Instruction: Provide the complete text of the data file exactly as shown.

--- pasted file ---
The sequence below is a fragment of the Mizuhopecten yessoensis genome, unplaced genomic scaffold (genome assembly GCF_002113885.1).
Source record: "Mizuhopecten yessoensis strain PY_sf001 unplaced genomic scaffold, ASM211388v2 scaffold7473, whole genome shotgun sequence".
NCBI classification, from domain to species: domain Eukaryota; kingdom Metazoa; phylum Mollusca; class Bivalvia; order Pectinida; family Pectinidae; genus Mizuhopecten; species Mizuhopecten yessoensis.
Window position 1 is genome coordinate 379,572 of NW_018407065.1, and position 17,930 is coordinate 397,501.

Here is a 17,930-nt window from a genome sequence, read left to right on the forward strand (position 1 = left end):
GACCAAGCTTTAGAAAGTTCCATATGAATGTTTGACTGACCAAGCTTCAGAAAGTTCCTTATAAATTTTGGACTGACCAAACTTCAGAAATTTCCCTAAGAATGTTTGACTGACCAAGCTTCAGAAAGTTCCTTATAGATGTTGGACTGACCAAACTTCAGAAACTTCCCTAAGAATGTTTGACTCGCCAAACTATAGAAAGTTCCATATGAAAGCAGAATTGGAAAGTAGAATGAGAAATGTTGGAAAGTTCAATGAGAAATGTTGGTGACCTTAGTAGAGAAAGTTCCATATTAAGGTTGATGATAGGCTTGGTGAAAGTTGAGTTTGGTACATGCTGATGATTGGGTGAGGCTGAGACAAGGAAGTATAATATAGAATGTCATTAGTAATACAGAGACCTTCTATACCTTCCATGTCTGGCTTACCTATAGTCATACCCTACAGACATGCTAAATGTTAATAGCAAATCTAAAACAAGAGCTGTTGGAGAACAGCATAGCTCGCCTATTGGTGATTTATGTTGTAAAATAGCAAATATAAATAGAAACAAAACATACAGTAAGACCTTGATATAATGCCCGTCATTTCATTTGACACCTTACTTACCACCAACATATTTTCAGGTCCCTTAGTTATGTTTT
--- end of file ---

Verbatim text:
The sequence below is a fragment of the Mizuhopecten yessoensis genome, unplaced genomic scaffold (genome assembly GCF_002113885.1).
Source record: "Mizuhopecten yessoensis strain PY_sf001 unplaced genomic scaffold, ASM211388v2 scaffold7473, whole genome shotgun sequence".
NCBI classification, from domain to species: domain Eukaryota; kingdom Metazoa; phylum Mollusca; class Bivalvia; order Pectinida; family Pectinidae; genus Mizuhopecten; species Mizuhopecten yessoensis.
Window position 1 is genome coordinate 379,572 of NW_018407065.1, and position 17,930 is coordinate 397,501.

Here is a 17,930-nt window from a genome sequence, read left to right on the forward strand (position 1 = left end):
GACCAAGCTTTAGAAAGTTCCATATGAATGTTTGACTGACCAAGCTTCAGAAAGTTCCTTATAAATTTTGGACTGACCAAACTTCAGAAATTTCCCTAAGAATGTTTGACTGACCAAGCTTCAGAAAGTTCCTTATAGATGTTGGACTGACCAAACTTCAGAAACTTCCCTAAGAATGTTTGACTCGCCAAACTATAGAAAGTTCCATATGAAAGCAGAATTGGAAAGTAGAATGAGAAATGTTGGAAAGTTCAATGAGAAATGTTGGTGACCTTAGTAGAGAAAGTTCCATATTAAGGTTGATGATAGGCTTGGTGAAAGTTGAGTTTGGTACATGCTGATGATTGGGTGAGGCTGAGACAAGGAAGTATAATATAGAATGTCATTAGTAATACAGAGACCTTCTATACCTTCCATGTCTGGCTTACCTATAGTCATACCCTACAGACATGCTAAATGTTAATAGCAAATCTAAAACAAGAGCTGTTGGAGAACAGCATAGCTCGCCTATTGGTGATTTATGTTGTAAAATAGCAAATATAAATAGAAACAAAACATACAGTAAGACCTTGATATAATGCCCGTCATTTCATTTGACACCTTACTTACCACCAACATATTTTCAGGTCCCTTAGTTATGTTTT